This anti-immigrant rhetoric appears to have been particularly powerful among Britain’s least advantaged. Pre-election polling consistently found that lower-income and less-educated people formed the core of the pro-Leave side, while Remainers typically had more money and advanced degrees.
An analysis of the results by Torsten Bell, director of the UK economic think tank Resolution Foundation, looked at the relationship between the wealth of the area the share of votes for Leave and income in areas around Britain. He found a strong correlation between lower hourly incomes in a region and its likelihood of voting for Leave:
According to Bell, these lower-income areas aren’t places that lost out recently due to the financial crisis. It’s about a legacy of poverty and inequality. "The shape of our long-lasting and deeply entrenched national geographical inequality that drove differences in voting patterns," he writes.
These people had little reason to believe Britain’s status quo was benefiting them. They had no reason to restrain their fear and angst at seeing foreigners and no resources for understanding the way in which immigration benefited the UK as a whole. They also had no reason to trust UK or EU elites, or their dire warnings of impending economic doom, given their catastrophic mismanagement of the 2008 financial collapse and the eurozone crisis.
Instead, they saw more and more foreigners coming into the country and understood it as a threat to their way of life. Fear of foreigners is deeply ingrained in British national culture, as it is almost everywhere. Polling data shows high levels of hostility to immigrants going back decades, and mass immigration brought it to the fore.
This is the biggest defeat for global institutions in their history
Look at this chart for a minute. It shows the average number of battle deaths, per capita, since the 1940s. It tells an extraordinary story — one of fewer and fewer people dying in conflict as the past 70 years have gone on. Of war, in short, in rapid and astonishing decline:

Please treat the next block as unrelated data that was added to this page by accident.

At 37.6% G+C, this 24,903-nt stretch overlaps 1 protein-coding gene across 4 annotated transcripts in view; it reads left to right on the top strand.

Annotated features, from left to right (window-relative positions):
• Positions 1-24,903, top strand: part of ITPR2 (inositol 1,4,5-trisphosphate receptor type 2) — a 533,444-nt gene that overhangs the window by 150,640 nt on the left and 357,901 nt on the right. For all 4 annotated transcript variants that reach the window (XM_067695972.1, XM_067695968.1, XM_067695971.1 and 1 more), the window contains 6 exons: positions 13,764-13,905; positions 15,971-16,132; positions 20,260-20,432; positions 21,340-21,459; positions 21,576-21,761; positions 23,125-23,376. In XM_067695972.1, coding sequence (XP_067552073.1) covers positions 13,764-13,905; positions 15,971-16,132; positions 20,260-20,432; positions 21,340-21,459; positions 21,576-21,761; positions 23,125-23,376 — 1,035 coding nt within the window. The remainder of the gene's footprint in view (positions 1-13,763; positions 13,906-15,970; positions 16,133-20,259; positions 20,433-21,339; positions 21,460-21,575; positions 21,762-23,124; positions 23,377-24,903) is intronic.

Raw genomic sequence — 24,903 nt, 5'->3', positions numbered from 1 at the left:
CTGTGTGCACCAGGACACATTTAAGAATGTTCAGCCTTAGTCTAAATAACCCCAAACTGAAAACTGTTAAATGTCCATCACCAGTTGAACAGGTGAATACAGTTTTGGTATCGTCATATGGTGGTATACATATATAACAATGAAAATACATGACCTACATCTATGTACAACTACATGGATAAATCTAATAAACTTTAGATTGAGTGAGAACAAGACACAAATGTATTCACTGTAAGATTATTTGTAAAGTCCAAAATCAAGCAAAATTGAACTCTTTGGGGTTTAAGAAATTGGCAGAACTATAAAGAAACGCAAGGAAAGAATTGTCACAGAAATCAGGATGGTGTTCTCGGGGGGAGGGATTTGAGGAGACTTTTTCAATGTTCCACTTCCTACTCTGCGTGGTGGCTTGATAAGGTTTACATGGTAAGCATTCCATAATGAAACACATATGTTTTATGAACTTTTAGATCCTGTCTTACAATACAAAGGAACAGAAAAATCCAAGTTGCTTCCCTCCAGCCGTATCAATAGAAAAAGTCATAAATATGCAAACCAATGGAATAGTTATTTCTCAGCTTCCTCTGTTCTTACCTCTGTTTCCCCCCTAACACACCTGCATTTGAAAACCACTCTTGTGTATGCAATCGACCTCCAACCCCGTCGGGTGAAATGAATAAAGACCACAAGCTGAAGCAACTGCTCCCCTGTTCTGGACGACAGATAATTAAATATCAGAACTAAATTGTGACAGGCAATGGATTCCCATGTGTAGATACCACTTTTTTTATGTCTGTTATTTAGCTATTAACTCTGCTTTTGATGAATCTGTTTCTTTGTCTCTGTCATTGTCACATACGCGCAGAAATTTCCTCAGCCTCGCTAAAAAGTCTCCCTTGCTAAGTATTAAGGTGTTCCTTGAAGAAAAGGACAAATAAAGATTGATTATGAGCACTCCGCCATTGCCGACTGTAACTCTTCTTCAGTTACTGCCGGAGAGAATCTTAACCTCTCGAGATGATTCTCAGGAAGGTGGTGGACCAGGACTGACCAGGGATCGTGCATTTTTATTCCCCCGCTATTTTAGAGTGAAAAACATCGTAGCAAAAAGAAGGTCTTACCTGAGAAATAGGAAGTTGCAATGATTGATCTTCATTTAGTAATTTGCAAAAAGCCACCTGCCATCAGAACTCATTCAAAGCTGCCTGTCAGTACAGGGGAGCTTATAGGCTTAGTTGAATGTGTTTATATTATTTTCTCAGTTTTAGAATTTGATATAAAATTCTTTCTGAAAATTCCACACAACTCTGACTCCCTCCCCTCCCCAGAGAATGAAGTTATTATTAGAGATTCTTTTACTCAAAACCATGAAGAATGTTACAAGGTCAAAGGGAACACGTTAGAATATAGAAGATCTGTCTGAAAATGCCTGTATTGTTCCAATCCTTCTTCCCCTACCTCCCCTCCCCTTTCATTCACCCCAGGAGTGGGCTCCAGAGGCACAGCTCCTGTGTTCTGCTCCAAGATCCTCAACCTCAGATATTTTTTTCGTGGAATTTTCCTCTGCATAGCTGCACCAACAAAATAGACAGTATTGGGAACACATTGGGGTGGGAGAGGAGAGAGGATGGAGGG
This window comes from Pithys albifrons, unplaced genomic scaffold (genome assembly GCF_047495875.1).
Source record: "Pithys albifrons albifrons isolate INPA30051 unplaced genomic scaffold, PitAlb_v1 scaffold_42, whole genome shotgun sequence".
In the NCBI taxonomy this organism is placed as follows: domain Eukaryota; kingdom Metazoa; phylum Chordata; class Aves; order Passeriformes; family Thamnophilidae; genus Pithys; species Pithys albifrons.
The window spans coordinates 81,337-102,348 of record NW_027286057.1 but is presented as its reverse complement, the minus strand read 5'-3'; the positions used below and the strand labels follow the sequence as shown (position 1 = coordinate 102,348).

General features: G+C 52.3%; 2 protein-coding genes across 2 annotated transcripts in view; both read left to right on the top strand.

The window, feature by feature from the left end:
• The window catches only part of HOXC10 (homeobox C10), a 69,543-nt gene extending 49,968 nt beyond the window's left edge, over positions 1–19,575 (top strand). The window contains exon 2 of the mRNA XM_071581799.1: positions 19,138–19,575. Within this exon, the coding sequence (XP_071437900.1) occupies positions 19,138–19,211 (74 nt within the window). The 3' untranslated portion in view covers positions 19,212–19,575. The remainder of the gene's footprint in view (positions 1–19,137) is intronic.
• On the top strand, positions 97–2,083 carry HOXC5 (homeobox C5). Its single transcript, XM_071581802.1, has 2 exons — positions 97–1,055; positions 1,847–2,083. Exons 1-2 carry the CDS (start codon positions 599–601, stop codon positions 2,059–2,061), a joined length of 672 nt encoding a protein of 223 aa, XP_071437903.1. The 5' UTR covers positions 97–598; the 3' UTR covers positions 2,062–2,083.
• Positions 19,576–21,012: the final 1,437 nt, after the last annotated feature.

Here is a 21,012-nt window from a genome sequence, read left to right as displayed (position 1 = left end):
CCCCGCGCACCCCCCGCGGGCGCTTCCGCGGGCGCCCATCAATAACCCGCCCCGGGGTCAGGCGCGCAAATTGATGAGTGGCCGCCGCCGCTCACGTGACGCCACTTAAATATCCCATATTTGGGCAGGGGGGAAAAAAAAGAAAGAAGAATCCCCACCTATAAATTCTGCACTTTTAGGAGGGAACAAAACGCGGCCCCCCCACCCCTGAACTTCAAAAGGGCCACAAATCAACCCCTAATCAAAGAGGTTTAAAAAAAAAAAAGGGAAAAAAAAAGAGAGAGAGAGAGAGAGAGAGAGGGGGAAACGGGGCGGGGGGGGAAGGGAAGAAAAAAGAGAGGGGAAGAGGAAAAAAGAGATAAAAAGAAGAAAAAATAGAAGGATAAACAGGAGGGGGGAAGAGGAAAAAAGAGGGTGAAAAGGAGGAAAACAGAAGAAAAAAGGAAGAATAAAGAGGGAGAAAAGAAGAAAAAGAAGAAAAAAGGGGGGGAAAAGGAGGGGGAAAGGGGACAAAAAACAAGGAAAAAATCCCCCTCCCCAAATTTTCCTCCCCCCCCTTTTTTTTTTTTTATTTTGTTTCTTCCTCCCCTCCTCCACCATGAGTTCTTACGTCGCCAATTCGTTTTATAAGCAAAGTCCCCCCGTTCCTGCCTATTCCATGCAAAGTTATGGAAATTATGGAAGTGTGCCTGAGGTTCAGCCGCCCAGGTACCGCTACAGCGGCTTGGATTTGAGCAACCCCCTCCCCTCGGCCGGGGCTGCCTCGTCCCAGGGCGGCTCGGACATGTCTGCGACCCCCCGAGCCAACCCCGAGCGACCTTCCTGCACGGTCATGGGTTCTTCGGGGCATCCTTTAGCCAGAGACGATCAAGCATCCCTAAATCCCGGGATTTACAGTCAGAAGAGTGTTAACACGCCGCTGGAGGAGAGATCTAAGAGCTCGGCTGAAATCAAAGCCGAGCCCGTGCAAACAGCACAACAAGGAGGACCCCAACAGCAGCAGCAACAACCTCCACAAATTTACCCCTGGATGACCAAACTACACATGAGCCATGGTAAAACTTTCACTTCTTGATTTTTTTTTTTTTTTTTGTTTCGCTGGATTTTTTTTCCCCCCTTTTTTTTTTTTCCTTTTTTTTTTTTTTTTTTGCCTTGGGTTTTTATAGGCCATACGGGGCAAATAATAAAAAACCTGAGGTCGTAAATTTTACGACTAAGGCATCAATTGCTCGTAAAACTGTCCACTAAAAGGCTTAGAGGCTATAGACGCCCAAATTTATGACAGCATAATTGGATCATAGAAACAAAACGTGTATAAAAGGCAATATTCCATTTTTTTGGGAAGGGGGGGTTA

During the same time period, the whole world — Europe included — has gotten much, much richer. Here’s a chart of Europe-wide GDP, and UK GDP, between 1950 and 2000. The pattern is obvious:
Behind these successes sits the post–World War II international order — a set of organizations and alliances set up by the US and Europe designed to make sure that carnage on the level of World War II would never happen again.
The United Nations is the most famous of these institutions. NATO is another one, a cooperative security alliance designed to bind European countries together and deter Russia from starting more conflict on the continent. A third is what’s now called the World Trade Organization (then the General Agreement on Tariffs and Trade), an organization designed to keep trade flow open.
A much lesser-known pillar of this order was something called the European Coal and Steel Community (ECSC). Dreamed up in 1949, and formally founded in 1952, the organization created a shared market for coal and steel on the European continent.
The idea was that if resources necessary for fighting a war were part of a shared market, war among the members of the shared market would become "not merely unthinkable, but materially impossible," as one of the plan’s architects put it. You can’t fight a war against someone you need to trade with in order to fight wars in the first place.
The ECSC was a huge success, and kept expanding. It gave way to the European Economic Community (EEC), a broader common market, in 1957. After decades of integration and expansion, the EEC morphed into the European Union (in 1993).